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Finite Element
Tutorial in
Electromagnetics #1
Sponsored by NSF Grant #05-559: Finite Element Method
Exercises for use in Undergraduate Engineering Programs
The Probe Feed Patch Antenna
Prepared By: Dr. Vladimir A Labay, Department of Electrical and Computer Engineering
Gonzaga University, Spokane, Washington
Estimated time to complete
This tutorial: 60 minutesOutline of Tutorial
1. Introduction
2. Overview of computational electromagnetics (CEM)
– Maxwell’s Equations and their numerical approximation
–F ul-wave CEM techniques
• The method of moments (MoM)
• The finite difference time domain (FDTD) Method
• The finite element method (FEM)
3. The CEM modeling process
– Methods of CEM
– Problems and Limitations
4. Finite Element Method (FEM)
– Introduction and Overview
– Strengths and Weaknesses
Outline of Tutorial
5. Ansoft’s High Frequency Structure Simulator (HFSS)
– Using HFSS to create and improve designs
6. Problem Definition: The Probe Feed Patch Antenna
– Basic Characteristics of Microstrip/Patch Antennas
– Design Equations based on the Transmission Line Model
–S ample Design
7. Step-by-Step Solution
–L aunching Ansoft HFS
– Set up the Design
– Creating a Model
– Set up and Generate Solutions
– Analyze and display results
8. Further Reading and References
3Tutorial Objectives
• Understand the basis of FE theory for three-dimensional electromagnetic analysis.
(PEO #1)
• Understand the fundamental basis of the radiation field pattern in a patch
antenna beam through the use of Ansoft’s High Frequency Structure Simulator
(HFSS)™ three-dimensional finite element software. (PEO #2)
• Be able to construct a correct solid model using the build in 3-D solid modeler and
perform a correct three-dimensional finite element analysis using HFSS solution
engine. (PEO #3)
• Be able to interpret and evaluate finite element solution quality including verifying
convergence criterion and field plots. (PEO #4)
4Overview of Computational
Electromagnetics (CEM)
– The study of electrical and magnetic fields and their interaction
– Governed by Maxwell’s Equations (Faraday’s Law, Ampère’s Circuital Law, and Gauss’ Laws)
• Maxwell’s Equations relate the following Vector and Scalar Fields
E: the Electric Field Intensity Vector (V/M)
H: the Magnetic Field Intensity Vector (A/m)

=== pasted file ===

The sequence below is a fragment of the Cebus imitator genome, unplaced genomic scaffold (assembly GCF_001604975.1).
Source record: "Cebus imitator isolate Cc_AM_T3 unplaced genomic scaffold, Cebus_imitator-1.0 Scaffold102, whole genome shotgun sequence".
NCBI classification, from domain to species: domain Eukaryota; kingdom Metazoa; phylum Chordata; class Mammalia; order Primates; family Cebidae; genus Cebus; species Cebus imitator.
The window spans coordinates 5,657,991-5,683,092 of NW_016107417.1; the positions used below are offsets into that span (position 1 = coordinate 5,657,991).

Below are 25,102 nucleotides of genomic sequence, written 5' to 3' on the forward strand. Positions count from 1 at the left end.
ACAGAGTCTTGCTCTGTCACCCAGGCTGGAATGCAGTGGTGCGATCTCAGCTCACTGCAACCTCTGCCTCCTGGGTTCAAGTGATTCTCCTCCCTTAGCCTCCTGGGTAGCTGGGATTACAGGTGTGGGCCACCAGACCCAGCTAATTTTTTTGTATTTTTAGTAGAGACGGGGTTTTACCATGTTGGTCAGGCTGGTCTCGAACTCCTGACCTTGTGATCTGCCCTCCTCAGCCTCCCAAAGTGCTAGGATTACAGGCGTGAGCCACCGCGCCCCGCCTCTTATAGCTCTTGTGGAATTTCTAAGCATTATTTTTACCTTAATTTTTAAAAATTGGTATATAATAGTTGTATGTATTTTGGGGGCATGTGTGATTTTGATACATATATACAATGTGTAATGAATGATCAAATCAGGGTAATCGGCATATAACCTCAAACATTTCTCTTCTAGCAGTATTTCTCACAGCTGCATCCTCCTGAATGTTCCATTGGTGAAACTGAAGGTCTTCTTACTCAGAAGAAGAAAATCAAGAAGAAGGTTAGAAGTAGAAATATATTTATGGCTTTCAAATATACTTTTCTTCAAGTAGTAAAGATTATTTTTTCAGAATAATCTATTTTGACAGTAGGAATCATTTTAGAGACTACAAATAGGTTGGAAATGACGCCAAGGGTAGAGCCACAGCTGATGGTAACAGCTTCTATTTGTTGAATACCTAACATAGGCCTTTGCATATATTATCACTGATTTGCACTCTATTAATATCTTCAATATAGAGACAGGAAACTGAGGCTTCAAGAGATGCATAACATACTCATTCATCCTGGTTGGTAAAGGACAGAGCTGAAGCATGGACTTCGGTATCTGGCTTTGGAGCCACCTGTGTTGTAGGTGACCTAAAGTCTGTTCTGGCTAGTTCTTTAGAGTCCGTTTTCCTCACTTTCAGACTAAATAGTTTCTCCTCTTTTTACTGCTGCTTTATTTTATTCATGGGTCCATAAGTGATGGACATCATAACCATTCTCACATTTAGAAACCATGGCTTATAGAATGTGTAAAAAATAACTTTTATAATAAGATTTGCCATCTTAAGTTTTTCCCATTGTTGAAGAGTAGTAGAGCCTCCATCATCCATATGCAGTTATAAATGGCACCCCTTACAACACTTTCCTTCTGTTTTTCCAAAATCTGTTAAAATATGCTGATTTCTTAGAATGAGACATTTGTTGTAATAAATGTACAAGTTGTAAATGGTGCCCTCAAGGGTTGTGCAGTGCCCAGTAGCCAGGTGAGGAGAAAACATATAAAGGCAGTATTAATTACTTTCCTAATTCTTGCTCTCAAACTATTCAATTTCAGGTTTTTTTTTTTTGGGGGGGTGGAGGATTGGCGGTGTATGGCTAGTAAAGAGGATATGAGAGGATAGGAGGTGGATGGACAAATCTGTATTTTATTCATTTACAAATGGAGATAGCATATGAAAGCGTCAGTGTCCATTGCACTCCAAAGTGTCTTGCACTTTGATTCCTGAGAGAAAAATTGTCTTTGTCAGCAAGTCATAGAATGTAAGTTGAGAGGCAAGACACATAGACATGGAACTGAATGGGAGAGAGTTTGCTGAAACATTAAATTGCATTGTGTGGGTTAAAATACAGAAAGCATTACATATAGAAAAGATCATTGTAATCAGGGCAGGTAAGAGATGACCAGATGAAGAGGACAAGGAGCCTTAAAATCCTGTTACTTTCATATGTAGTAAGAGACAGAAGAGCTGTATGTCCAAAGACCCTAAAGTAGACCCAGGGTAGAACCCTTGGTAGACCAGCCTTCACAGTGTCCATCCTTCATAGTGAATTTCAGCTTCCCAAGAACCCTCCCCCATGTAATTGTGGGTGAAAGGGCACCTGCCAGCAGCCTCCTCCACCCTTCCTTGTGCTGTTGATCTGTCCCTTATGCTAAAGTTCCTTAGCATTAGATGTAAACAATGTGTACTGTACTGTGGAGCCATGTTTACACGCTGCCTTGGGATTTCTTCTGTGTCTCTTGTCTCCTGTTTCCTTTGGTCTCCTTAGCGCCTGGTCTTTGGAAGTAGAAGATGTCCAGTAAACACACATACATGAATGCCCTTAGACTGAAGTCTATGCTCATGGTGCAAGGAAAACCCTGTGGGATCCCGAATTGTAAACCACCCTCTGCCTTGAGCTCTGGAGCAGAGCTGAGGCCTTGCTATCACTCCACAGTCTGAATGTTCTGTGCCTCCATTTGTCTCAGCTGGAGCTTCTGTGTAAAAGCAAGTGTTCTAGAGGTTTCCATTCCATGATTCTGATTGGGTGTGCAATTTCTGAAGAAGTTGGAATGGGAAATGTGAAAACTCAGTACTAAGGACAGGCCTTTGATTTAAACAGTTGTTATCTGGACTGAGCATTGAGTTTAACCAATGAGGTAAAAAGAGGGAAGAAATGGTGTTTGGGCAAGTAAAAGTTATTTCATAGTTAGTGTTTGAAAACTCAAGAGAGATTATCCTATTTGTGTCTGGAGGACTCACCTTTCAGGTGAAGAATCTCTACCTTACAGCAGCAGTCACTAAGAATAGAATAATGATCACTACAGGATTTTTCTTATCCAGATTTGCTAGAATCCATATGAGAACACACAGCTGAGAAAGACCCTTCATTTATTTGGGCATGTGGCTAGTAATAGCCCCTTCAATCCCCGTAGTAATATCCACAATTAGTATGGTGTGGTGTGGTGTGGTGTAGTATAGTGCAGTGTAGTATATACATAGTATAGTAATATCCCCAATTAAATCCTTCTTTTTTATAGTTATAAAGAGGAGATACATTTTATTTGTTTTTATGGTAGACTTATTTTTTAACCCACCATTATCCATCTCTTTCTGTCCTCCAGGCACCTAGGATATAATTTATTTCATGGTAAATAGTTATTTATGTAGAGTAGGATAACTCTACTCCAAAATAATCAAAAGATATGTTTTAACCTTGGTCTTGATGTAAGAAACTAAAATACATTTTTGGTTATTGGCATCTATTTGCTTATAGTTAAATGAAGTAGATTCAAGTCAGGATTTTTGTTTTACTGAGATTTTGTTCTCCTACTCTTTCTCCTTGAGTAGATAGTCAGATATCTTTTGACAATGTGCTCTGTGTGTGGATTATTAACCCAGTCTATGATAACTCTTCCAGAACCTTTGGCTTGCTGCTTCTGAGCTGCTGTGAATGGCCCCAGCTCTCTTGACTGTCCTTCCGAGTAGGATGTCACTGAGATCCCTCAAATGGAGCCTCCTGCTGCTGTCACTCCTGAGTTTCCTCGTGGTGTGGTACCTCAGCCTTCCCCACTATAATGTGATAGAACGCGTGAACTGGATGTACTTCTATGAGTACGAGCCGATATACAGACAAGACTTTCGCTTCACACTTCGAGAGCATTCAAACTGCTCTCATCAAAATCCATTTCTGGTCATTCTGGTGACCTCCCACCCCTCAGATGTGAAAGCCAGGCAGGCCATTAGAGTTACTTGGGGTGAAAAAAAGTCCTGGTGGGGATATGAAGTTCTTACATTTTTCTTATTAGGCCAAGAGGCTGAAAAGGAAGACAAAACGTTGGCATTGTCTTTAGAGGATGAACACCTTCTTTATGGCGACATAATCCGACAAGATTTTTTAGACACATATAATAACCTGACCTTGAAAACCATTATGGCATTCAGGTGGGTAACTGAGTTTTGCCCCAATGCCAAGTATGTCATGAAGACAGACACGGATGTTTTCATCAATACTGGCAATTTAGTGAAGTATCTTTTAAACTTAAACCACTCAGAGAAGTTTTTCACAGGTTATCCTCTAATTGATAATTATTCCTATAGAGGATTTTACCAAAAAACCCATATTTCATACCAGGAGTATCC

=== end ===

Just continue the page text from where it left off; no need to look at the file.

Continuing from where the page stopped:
D: the Displacement Flux Density Vector (C/m )
B: the Magnetic Flux Density Vector (T)
J: the Current Density Vector (A/m )
ρ: the Volume Charge Density (C/m )
μ: is the Permeability of the medium (H/m)
ε: the Permittivity of the medium (F/m)
5Maxwell’s Equations
Faraday’s Law: Ampère’s Circuital Law:

∇ × E = − B
∇ × H = J+ D
Constitutive Equations:
Gauss’ Laws:
B = μ H D = ε E
∇ ⋅ B =0 ∇ ⋅ D = ρ
• Actual solution complex and for realistic problems require approximations
• Numerical approximations of Maxwell’s equations is known as computational
electromagnetics (CEM)
6Applications of CEM
• Over the past five decades CEM has been successfully applied to several engineering
areas, including:
– Antennas
– Biological electromagnetic (EM) effects
– Medical diagnosis and treatment
– Electronic packaging and high speed circuits
– Superconductivity
– Microwave devices and circuits
– Law enforcement
–E nvironmental isues
– Communications
– Energy generation and conservation
– Surveillance and intelligence gathering
–H omeland Security
– Signal Integrity
7Full-wave CEM techniques
• Approximations of Maxwell’s equations may be classified into several categories, e.g.,
low-frequency, quasi-static, full-wave, lumped element equivalent, etc.
• This tutorial deals with the finite element method a full-wave technique. Full-wave
techniques have the potential to be the most accurate of all numerical
approximations because they incorporate all higher order interactions and do not
make any initial physical approximations
•E xamples include:
– Finite difference time domain (FDTD) Method
– Method of Moments (MoM) Method
– Finite Element (FEM) Method
– Transmission Line Matrix (TLM) Method
– The Method of Lines (MoL)
– The Generalized Multipole Technique (GMT)
The FDTD, MoM and FEM are the most popular today!
Full-wave CEM techniques
• Central to all methods is the idea of discretizing some unknown electromagnetic
property, for example:
– MoM: the Surface Current
– FE: the Electric Field
– FDTD: the Electric and Magnetic Field
• Discretization is also known as meshing that subdivides the geometry in a large
number of elements
– Two dimensional elements: triangles
– Three dimensional elements: tetrahedral
• Within each element, a simple functional dependence (basis functions) is assumed
for the spatial variation of the unknown
• The amplitude and phase of the unknown quantity is determined by the application
of the particular CEM
9Limitations of Full-wave CEM
• CEM is a modeling process and therefore a study in acceptable approximation
• In other words, CEM replaces a real field problem with an approximate one which
causes limitations and problems that one must keep in mind
• Limitations of the mathematical model and Simplifications in the formulation
– Assumptions are generally made, e.g., assuming an infinite ground plane in an antenna
structure. Are the assumption valid?
– Have you made simplifications on the design that are not valid? For example, simplifying a
thin wire by a current filament.
• Tolerances and Manufacturing deviations
– Tolerances are a part of all manufactured devices. How do small changes in dimensions or
material properties affect the performance?
– Do other manufacturing considerations, other that tolerances, affect the performance?
• Finite Discretization
– Is the mesh fine enough to properly so that the basis functions can adequately represent the
• Numerical approximations and Finite machine precision
– Does double precision provide enough accuracy for your problem, especially if it is ill

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